South African Journal of Surgery - Volume 49, Issue 4, 2011
Volume 49, Issue 4, 2011
Source: South African Journal of Surgery 49, pp 174 –177 (2011)More Less
The International Society for Burns Injuries (ISBI) has published guidelines for the management of multiple or mass burns casualties, and recommends that 'each country has or should have a disaster planning system that addresses its own particular needs.' The need for a national burns disaster plan integrated with national and provincial disaster planning was discussed at the South African Burns Society Congress in 2009, but there was no real involvement in the disaster planning prior to the 2010 World Cup; the country would have been poorly prepared had there been a burns disaster during the event. This article identifies some of the lessons learnt and strategies derived from major burns disasters and burns disaster planning from other regions. Members of the South African Burns Society are undertaking an audit of burns care in South Africa to investigate the feasibility of a national burns disaster plan. This audit (which is still under way) also aims to identify weaknesses of burns care in South Africa and implement improvements where necessary.
Source: South African Journal of Surgery 49, pp 178 –181 (2011)More Less
Objective. Assaults by burning occur infrequently and are related to the social circumstances and demographics of each population. We aimed to explore the mechanisms, complications, morbidity and mortality associated with assault burn injuries admitted to the Burns Intensive Care Unit of Merheim University Hospital in Cologne.
Methods. A retrospective data analysis of a consecutive series of 1 243 burn patients between 1989 and 2004. The cohort was divided into two groups: AG (assault group) and CG (control group). Analyses were controlled for clinical data, treatment and outcome of all patients involved.
Results. Forty-one patients with assault burn injuries were identified during the study period. Compared with the general burn population (CG), the AG had a significantly larger size of third-degree burns (p=0.047), a higher incidence of inhalation injury (p<0.001) and a longer intubation period (p=0.047). Patients in the AG were also more likely to undergo escharotomy (p=0.013) and to receive antibiotics on admission (p=0.016). The mortality rate was higher in the AG than in the CG (26.8% v. 19.9%), but this difference was not significant.
Conclusions. Burned patients who were victims of assault tend to have more severe injuries than the general burn population. These injuries are not only physical, and their management requires a multidisciplinary approach to improve outcome.
Author Robert P. MillsSource: South African Journal of Surgery 49, pp 182 –185 (2011)More Less
This study reports on the surgical anatomy and technique of perineal repair in a selected group of parous women with faecal incontinence and/or difficulty in evacuation. Anal sphincter muscle damage is usually attributed to childbirth, although most of these women present for the first time years later.
Consecutive patients with the above symptoms were examined clinically and then investigated with a perineal ultrasound scan. During the perineal operation for repair, further investigation by transillumination and measurements with calipers were done in 50 patients. All patients received routine postoperative care, and were followed up for at least 6 months.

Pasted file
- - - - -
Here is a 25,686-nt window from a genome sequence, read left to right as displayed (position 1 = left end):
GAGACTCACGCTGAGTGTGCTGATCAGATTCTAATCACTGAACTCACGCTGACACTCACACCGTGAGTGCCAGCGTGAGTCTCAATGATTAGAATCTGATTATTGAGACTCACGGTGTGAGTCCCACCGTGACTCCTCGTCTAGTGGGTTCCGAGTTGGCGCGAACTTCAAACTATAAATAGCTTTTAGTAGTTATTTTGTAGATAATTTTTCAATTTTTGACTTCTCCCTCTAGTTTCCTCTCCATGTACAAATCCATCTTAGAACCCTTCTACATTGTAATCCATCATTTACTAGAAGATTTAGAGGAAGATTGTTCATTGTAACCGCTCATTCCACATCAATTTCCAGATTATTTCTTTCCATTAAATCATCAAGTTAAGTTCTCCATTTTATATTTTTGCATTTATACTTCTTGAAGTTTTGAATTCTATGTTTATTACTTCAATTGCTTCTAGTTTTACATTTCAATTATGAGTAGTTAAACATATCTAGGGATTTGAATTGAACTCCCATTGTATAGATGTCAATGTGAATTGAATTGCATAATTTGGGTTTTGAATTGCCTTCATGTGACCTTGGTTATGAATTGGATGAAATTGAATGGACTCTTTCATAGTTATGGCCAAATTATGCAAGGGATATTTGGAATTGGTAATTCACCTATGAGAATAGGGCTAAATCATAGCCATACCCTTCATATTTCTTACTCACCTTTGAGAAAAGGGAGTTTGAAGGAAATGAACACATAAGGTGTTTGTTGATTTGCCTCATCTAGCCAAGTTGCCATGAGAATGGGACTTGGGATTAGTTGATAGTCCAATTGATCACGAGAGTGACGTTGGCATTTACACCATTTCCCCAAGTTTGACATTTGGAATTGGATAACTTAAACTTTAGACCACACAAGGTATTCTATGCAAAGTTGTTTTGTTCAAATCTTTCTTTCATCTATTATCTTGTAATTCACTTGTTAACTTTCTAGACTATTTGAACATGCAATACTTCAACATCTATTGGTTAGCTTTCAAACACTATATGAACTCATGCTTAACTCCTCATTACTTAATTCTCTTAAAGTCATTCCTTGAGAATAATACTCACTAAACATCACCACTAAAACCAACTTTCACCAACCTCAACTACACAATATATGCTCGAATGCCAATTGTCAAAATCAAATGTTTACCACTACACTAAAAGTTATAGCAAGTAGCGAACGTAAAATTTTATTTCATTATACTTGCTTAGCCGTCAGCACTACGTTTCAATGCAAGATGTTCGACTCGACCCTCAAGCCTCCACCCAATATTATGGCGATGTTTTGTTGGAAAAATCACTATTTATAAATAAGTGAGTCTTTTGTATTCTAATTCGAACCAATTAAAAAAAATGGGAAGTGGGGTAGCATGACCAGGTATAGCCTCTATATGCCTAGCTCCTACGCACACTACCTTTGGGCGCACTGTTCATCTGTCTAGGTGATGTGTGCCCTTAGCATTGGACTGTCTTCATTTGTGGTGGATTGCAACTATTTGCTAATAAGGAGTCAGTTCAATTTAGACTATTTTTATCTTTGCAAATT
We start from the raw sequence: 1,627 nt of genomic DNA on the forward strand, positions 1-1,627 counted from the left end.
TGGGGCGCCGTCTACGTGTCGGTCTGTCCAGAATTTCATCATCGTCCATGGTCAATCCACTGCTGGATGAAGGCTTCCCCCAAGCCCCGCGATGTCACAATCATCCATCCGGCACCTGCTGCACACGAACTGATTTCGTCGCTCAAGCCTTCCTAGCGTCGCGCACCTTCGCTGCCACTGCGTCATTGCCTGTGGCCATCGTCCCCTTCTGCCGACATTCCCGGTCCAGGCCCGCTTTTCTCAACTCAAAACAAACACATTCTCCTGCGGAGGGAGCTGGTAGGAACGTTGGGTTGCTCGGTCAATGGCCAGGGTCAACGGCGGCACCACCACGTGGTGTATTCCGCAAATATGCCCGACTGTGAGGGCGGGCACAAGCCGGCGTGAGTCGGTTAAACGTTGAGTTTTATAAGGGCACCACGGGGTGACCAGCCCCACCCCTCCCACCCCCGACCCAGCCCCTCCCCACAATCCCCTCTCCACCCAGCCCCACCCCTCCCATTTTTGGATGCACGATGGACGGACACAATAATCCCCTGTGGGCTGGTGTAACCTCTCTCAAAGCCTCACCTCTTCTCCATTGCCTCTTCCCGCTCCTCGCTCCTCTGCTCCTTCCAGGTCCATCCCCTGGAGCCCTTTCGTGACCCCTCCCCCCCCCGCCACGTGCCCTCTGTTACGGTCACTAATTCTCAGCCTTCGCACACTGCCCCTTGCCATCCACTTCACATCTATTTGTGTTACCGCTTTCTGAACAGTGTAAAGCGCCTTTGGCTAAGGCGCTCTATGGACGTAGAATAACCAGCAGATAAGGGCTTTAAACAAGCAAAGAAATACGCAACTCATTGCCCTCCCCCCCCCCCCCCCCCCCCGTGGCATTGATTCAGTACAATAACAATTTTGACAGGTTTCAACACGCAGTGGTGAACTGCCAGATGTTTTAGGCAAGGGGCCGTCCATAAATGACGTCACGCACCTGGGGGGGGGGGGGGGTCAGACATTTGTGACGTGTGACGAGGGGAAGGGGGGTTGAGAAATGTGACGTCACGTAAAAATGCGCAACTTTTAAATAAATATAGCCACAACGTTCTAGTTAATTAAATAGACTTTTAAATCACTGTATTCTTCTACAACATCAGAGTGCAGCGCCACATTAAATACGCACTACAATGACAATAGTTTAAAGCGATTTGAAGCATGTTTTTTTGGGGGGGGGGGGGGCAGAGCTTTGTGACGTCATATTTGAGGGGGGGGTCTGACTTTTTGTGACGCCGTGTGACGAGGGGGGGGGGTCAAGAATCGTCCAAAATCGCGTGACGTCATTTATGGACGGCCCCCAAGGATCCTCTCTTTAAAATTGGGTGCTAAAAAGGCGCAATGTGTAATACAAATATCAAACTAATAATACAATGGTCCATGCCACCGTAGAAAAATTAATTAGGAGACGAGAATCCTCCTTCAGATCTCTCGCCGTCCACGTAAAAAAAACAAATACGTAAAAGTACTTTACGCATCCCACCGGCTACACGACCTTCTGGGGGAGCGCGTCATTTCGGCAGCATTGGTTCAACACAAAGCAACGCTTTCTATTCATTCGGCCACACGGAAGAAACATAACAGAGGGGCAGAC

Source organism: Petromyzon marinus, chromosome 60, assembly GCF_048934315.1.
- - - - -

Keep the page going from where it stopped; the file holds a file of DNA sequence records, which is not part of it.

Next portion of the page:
From 1995 to 2009 a total of 117 patients, all female, underwent perineal repair by a single surgeon. The age range was 24 - 82 years. In the last 50 consecutive patients, transillumination was positive prior to repair in all, and negative after. The average thickness of the rectocele wall was 2.4 mm prior to repair and 4.8 mm after. In all patients, a rectocele was found in conjunction with the anal sphincter defect. The results of combined repair were satisfactory in 109 of 117 patients (93%).
Long-term outcomes after laparoscopic total mesorectal excision for advanced rectal cancer : general surgerySource: South African Journal of Surgery 49, pp 186 –189 (2011)More Less
Purpose. The aim of this study was to evaluate the long-term outcomes of laparoscopic total mesorectal excision in the treatment of advanced rectal cancer in a randomised population.
Methods. Between 2001 and 2005, 125 patients (70 males, 55 females, mean age 55.5 (standard deviation (SD) 11) years, range 25 - 81 years) with rectal cancer were evaluated and prospectively followed up in our hospital (mean follow-up 42 (SD 23 months, range 5 - 113 months). The 5-year overall survival rate, 5-year disease-free survival rate and recurrence rate were analysed.
Results. There were 54 cases of cancer defined as UICC stage II and 68 cases defined as stage III. Of these cases, 22 were localised to the upper rectum, 50 to the middle rectum and 53 to the lower rectum. The 5-year overall survival rates were 71.3% and 51% among the stage II and the stage III patients, respectively. The 5-year disease-free survival rates were 59.2% and 45.4% among the stage II and the stage III cancer patients, respectively. The overall recurrence rate was 16.8% (local recurrence rate 11.25%, distant recurrence rate 8%). Multivariate analysis showed that age and size were independent predictors of overall survival (p=0.006 and p<0.001 for stage II and stage III patients, respectively).